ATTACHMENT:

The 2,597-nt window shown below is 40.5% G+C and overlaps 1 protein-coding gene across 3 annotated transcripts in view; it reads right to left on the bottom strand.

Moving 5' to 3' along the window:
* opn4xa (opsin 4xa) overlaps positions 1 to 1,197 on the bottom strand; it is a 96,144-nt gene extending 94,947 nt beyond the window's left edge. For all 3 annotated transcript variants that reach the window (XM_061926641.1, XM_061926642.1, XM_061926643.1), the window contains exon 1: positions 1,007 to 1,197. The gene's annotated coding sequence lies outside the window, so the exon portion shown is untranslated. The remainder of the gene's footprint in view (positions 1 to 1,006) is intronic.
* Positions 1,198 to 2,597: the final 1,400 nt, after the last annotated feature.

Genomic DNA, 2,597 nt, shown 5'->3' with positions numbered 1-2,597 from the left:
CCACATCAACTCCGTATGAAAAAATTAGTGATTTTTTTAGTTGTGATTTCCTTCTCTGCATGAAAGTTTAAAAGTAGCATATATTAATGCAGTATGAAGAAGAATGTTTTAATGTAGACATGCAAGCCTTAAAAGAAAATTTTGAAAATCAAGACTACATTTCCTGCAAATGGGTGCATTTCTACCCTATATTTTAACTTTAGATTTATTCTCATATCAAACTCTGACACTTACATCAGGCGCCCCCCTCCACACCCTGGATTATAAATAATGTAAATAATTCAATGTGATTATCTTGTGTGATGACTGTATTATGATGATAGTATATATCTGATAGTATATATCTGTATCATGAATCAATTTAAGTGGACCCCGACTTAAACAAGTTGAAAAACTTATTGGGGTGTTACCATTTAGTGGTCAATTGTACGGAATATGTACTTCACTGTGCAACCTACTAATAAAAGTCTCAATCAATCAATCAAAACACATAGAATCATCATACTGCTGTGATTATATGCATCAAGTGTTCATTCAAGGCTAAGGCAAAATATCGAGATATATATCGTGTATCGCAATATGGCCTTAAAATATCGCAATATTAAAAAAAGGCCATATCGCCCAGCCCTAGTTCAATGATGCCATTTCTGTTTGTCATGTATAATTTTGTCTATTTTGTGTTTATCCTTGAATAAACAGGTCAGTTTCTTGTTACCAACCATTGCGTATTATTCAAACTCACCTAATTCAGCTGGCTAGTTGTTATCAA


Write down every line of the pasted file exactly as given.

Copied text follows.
The 2,597-nt window shown below is 40.5% G+C and overlaps 1 protein-coding gene across 3 annotated transcripts in view; it reads right to left on the bottom strand.

Moving 5' to 3' along the window:
* opn4xa (opsin 4xa) overlaps positions 1 to 1,197 on the bottom strand; it is a 96,144-nt gene extending 94,947 nt beyond the window's left edge. For all 3 annotated transcript variants that reach the window (XM_061926641.1, XM_061926642.1, XM_061926643.1), the window contains exon 1: positions 1,007 to 1,197. The gene's annotated coding sequence lies outside the window, so the exon portion shown is untranslated. The remainder of the gene's footprint in view (positions 1 to 1,006) is intronic.
* Positions 1,198 to 2,597: the final 1,400 nt, after the last annotated feature.

Genomic DNA, 2,597 nt, shown 5'->3' with positions numbered 1-2,597 from the left:
CCACATCAACTCCGTATGAAAAAATTAGTGATTTTTTTAGTTGTGATTTCCTTCTCTGCATGAAAGTTTAAAAGTAGCATATATTAATGCAGTATGAAGAAGAATGTTTTAATGTAGACATGCAAGCCTTAAAAGAAAATTTTGAAAATCAAGACTACATTTCCTGCAAATGGGTGCATTTCTACCCTATATTTTAACTTTAGATTTATTCTCATATCAAACTCTGACACTTACATCAGGCGCCCCCCTCCACACCCTGGATTATAAATAATGTAAATAATTCAATGTGATTATCTTGTGTGATGACTGTATTATGATGATAGTATATATCTGATAGTATATATCTGTATCATGAATCAATTTAAGTGGACCCCGACTTAAACAAGTTGAAAAACTTATTGGGGTGTTACCATTTAGTGGTCAATTGTACGGAATATGTACTTCACTGTGCAACCTACTAATAAAAGTCTCAATCAATCAATCAAAACACATAGAATCATCATACTGCTGTGATTATATGCATCAAGTGTTCATTCAAGGCTAAGGCAAAATATCGAGATATATATCGTGTATCGCAATATGGCCTTAAAATATCGCAATATTAAAAAAAGGCCATATCGCCCAGCCCTAGTTCAATGATGCCATTTCTGTTTGTCATGTATAATTTTGTCTATTTTGTGTTTATCCTTGAATAAACAGGTCAGTTTCTTGTTACCAACCATTGCGTATTATTCAAACTCACCTAATTCAGCTGGCTAGTTGTTATCAA